There’s no guarantee that Kinder Morgan’s suspension of “non-essential activities” towards twinning its Trans-Mountain pipeline is more than a temporary halt. But make no mistake, this is a major victory for Indigenous peoples, environmental groups, and the people of the Metro Vancouver area and others along the route. KM put the “blame” on B.C.’s NDP government, which opposes the plan to dramatically boost the pipeline’s capacity to carry undiluted bitumen from the Alberta tar sands. This was an important factor, but it’s also true that the Horgan government and its Green allies were elected by voters who want to block this potentially disastrous project. And before anyone extends kudos to Mr. Horgan, remember his government has approved the Site C dam and promised to slash taxes for any new LNG export plant.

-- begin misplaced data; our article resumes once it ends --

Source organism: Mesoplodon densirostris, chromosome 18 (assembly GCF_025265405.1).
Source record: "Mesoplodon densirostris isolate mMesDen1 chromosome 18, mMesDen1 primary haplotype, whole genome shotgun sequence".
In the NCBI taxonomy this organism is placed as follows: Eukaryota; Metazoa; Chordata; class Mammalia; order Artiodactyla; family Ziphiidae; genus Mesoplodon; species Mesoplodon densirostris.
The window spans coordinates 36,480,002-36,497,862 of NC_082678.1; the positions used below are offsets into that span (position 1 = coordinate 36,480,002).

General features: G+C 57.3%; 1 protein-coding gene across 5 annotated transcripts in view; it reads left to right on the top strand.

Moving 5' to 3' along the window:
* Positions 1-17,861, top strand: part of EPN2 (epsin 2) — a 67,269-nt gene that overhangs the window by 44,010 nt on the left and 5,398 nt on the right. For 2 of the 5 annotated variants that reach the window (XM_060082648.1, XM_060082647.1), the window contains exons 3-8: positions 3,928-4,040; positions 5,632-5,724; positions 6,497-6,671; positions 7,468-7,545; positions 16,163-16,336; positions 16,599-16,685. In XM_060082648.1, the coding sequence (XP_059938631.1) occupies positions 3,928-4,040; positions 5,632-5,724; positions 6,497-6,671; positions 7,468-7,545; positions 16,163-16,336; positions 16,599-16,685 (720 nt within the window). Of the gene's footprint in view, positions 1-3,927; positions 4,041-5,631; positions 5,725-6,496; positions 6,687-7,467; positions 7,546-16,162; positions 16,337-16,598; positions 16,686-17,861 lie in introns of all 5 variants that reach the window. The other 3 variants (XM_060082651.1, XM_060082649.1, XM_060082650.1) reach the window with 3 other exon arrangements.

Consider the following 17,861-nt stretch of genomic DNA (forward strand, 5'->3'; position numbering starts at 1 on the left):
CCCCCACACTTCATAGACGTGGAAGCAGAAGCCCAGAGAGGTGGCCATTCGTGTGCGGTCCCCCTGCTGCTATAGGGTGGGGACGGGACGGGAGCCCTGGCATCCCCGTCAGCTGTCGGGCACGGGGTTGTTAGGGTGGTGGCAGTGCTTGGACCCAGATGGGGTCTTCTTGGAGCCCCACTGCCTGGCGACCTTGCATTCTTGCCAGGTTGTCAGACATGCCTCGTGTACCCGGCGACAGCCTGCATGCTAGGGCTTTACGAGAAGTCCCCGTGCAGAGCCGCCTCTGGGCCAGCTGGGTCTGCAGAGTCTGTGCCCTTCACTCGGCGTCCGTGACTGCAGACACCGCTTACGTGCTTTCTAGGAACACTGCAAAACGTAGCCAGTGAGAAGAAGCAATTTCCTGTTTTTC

The downside is that the Trudeau Liberal government and the Alberta NDP both continue to support the pipeline expansion, in a transparent bid to please the big energy monopolies. Their arguments border on ludicrous (Canada needs much higher exports of unprocessed bitumen to fight climate change? Seriously, Justin?). But that never stopped pro-corporate governments from strong-arming opposition, which could still happen.
But today, the lesson is that people power can challenge the profit-driven fossil fuel industry’s efforts to crush resistance to carbon emissions and climate change. Starting with the courageous stand against KM by the Tsleil-Waututh First Nation, opposition has grown steadily. Most recently, this included the March 10 demonstration by up to 10,000 people at the KM site on Burnaby Mountain, and then the arrests of 200 protesters. The first sign of this strategy’s success came on April 7, when the RCMP declined to arrest Indigenous leaders. The path to an economy based on public ownership, renewable energy, and green jobs will be long and difficult. But the journey has begun.